For many people, the gray days of winter can mean gray moods. If you feel sad, can’t sleep and feel as if all you want to do is lie on the sofa, eat bad food and watch cable for days on end, you might have seasonal affective disorder.
Antidepressants are widely used to treat depression, but the effects are individual. Know how these drugs work, how effective they are and what to expect before you fill your prescription.
If you are older when you go through menopause, you may have a lower risk of depression later in life, a new meta-analysis says.
Every person will probably take medicine at some point. As people accumulate medical problems, the number of medicines they take is likely to increase too.
When we say we’re going to the mall for a little retail therapy, most of us are being humorous. But does shopping really help us to feel better?
Some anxiety is normal. But when constant worries disrupt your child’s day-to-day life, that’s cause for concern. Find out when to talk to a pediatrician.
Despite what people may believe, anxiety and depression are not a natural part of aging — and no one has to accept them. Experts say mental health issues are often tied to medical problems.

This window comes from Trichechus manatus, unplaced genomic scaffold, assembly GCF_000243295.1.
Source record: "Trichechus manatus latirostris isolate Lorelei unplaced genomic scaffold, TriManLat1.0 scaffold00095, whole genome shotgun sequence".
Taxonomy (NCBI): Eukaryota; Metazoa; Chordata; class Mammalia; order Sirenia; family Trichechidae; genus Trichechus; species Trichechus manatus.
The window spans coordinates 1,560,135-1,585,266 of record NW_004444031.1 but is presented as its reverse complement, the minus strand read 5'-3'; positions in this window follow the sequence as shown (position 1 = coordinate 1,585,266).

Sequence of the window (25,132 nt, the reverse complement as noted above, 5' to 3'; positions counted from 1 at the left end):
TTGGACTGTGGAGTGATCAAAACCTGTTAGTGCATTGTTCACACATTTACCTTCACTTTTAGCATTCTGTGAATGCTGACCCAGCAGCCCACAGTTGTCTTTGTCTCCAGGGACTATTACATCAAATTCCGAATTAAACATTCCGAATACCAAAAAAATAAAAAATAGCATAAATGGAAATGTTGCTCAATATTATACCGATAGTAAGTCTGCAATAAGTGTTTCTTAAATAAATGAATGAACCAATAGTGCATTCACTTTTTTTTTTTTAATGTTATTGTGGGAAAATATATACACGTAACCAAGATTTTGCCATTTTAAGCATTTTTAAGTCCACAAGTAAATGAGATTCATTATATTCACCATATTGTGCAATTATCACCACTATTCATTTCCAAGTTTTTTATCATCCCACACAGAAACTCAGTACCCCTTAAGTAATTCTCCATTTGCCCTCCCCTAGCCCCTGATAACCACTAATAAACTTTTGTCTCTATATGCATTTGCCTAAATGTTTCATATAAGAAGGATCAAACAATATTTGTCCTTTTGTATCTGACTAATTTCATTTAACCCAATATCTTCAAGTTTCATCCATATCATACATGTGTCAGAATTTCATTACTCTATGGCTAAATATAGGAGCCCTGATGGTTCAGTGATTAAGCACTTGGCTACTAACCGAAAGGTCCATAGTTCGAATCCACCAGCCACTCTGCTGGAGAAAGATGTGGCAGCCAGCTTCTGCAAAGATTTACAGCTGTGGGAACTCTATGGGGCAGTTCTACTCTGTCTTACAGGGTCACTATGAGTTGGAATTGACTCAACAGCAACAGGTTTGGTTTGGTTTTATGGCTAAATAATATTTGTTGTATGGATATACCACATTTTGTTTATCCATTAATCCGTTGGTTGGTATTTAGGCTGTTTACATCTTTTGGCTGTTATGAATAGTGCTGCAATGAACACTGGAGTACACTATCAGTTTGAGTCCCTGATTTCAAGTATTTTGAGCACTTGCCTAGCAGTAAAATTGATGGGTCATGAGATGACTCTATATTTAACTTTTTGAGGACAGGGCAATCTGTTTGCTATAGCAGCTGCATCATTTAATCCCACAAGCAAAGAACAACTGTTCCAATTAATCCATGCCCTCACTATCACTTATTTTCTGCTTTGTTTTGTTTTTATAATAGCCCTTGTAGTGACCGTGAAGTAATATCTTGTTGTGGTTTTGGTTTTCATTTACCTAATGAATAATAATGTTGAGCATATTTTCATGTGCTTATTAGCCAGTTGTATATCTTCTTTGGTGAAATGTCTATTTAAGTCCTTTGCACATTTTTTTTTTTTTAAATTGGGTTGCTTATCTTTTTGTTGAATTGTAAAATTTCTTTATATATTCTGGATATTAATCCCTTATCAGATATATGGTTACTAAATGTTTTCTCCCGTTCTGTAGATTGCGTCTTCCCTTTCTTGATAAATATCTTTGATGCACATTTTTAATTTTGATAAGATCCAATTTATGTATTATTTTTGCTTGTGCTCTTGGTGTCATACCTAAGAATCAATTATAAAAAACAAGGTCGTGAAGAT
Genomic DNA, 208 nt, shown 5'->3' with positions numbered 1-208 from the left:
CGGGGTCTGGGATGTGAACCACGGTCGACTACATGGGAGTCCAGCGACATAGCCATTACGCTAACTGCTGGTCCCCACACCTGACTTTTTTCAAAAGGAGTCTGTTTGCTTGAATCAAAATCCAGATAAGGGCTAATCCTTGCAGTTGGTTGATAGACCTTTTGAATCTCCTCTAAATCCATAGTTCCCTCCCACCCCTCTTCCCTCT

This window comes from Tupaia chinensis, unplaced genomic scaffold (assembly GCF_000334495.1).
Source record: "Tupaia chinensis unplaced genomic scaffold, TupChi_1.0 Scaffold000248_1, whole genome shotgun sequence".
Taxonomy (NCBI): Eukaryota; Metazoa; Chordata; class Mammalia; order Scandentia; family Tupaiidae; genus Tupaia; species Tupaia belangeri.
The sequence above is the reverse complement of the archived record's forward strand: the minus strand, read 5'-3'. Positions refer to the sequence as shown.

Could treating depression lower your risk of heart attack or stroke? The results of one study — comparing antidepressants and statins — surprised researchers.
As we age, our bones become more fragile. Our reflexes are no longer lightening-quick. If you are over age 65, having four or more of these risk factors will increase your risk of falling by 80 percent.
Having a baby is a time of joy and excitement for many women. But, for some, giving birth can prompt deep feelings of anxiety and sadness.